“I don’t think my child can do it just yet”
“How can my 2-year-old do THAT?”
“Ah, he’s still so small. It’s okay, let me do it for him!”
Somehow I hear such sentences quite often when it comes to adults’ views of little children.
ie. Small children cannot do many things and therefore they need to be helped a lot by adults.
We parents often ‘underestimate’ young children’s potentials and capabilities While of course it is true in many ways (eg. A one-year-old cannot prepare her own breakfast, a 1.5-year-old cannot yet thoroughly shower himself from head to toe, etc), I personally feel we parents often ‘underestimate’ young children’s potentials and capabilities.
We have this tendency to do most things for our young children (and rarely give them the opportunities to do things for themselves too), because we assume they’re not able to do the tasks.
> FOR SURE a 2-year-old can’t just yet put on her own shirt and pants? So we adults need to always put them on for her.
> FOR SURE a 1-year-old can’t feed himself? So, adults need to always spoon-feed him.
> FOR SURE a 1.5-year-old cannot put on her own shoes? So, we need to always help her with her shoes (even slip-on sandals!)
They all eat on their own (at least 75% of their meals) before they turn twoWhen it comes to doing things for themselves, all my three kids learn quite a few tasks since young.
eg. They all can put on their shoes by the time they’re 18 months old. They all eat on their own (at least 75% of their meals) before they turn two.
[Eating out together, just the three of us back in Singapore : Anya was 4, and Vai was 22 months]
When we’re all getting ready to go out, our 3yo Brie (like her two older siblings when they were her age) would get dressed all on her own, ie. Put on her shirt, underwear, pants, button it up, put on her socks and shoes. All ready to go out.
(Actually, what mostly happens is, I ask her to get her clothes ready, after telling her ‘where’ we’re going. She then picks what she’d like to wear, ask me whether it is appropriate for the occasion, and put them on when I say it’s okay)
The main issue is more about whether or not WE LET OUR YOUNG KIDS try and do things ON THEIR OWN.Now, don’t get me wrong, I am not trying to brag about my kids, because that is totally not the point.
All I’m trying to say is, any normal kids would be able to do what my kids do.
IF, only IF, they’re given the chance to do the tasks by us adults, and IF they’re guided by us.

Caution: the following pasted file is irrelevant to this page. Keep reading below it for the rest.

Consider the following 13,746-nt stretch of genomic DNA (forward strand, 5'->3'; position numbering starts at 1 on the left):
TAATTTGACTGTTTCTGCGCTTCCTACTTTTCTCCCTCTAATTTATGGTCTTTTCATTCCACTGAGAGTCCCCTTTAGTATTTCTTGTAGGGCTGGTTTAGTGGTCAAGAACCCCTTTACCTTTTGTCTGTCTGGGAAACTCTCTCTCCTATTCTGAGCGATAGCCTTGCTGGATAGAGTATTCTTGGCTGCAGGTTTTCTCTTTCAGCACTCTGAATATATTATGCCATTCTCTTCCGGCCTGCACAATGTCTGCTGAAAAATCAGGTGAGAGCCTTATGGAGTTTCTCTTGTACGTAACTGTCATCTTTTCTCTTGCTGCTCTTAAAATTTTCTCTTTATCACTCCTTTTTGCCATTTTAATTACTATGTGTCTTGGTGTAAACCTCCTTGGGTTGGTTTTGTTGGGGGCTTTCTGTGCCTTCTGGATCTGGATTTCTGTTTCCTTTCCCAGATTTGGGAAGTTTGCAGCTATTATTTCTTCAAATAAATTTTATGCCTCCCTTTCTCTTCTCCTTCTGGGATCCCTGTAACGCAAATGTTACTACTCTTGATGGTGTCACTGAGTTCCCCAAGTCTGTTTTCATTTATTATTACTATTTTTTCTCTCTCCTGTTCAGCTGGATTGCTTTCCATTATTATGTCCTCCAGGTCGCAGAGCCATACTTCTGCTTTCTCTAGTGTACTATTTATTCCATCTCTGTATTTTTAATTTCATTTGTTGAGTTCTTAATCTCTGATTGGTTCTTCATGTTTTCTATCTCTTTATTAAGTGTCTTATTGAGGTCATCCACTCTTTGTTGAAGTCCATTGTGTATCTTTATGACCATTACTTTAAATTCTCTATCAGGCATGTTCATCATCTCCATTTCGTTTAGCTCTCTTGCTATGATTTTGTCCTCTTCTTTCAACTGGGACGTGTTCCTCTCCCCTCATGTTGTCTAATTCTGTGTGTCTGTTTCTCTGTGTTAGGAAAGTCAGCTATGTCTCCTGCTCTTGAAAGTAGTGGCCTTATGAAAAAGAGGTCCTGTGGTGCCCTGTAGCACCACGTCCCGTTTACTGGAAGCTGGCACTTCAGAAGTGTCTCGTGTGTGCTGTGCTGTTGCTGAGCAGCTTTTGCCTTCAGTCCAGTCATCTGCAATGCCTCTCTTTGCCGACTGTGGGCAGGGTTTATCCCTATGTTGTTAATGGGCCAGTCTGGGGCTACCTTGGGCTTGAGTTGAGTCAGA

The issue here is not about whether or not our young kids COULD DO THEM.
The main issue is more about whether or not WE LET OUR YOUNG KIDS try and do things ON THEIR OWN.
[Our second child, Vai, when he was 13 months: Learning to use the fork and self-feed some banana pieces]
Do we LET our young children TRY and brush their own teeth, towel dry their own body, comb their own hair, fold their own clothes, etc?
Do we let them try to do things on their own even when it means :
> They get it wrong in the first 50 tries
> They make a mess unintentionally
> They do the tasks in a much slower speed than WE do
> Us spending extra time and effort to guide and teach them especially in the beginning
> Us spending extra energy in cleaning up after their mess when they first learned to do the tasks
What usually happens is, adults simply TAKE OVER without thinking much about it.
Especially, because we do things faster and with less mess, right? (applies to parents, grandparents, nannies, helpers, friends of parents, etc)
Well, … to me, I believe … whenever we TAKE OVER, and hardly let our children do things on their own, we actually are ‘crippling our children’.
We are stopping them from being able to do things that they otherwise could do.
Let your children do really simple tasks first, and let them experience ‘success’, over time. So, what should we do then, you may ask.
Hmmm, if I could make a suggestion, this is what I’d share with you:
> Let your children do really simple tasks first, and let them experience ‘success’, over time
eg. Allowing a one-year-old put on his own sandals. Yes, even when he ends up wearing the left sandal on his right foot (After he puts both on, we then come in and teach him which one goes on to which foot, and how to identify the left and the right sandal, etc)
> Once he has more confidence (from our verbal encouragements too), he could then move on to other tasks. Gradually getting more complicated as he gets bigger.
Food for Thought:
The more tries, the more opportunities of practice, the more able he’d feel, the more successful attempts he’ll have.
ie. When children are allowed to explore and attempt to do simple tasks on their own since small, they’re more likely to have the confidence to explore and attempt bigger tasks when they’re older.
[Anya : Self-feeding at 3yo]
Is this all easy to do?
I’ll be honest with you, … no.
It’s not that straight forward. And just like us adults, learning a skill takes time.
Plus, don’t forget that they’re still in the process of coordinating their eyes and hands too.
Some kids may take longer to learn something than others.
And, it does require patience and consistency on our part.
But really, it is worth your while.
Let’s not underestimate our small children’s abilities and potentials.
Let’s not hinder them from learning and knowing and doing many things since young.
Any thoughts to share?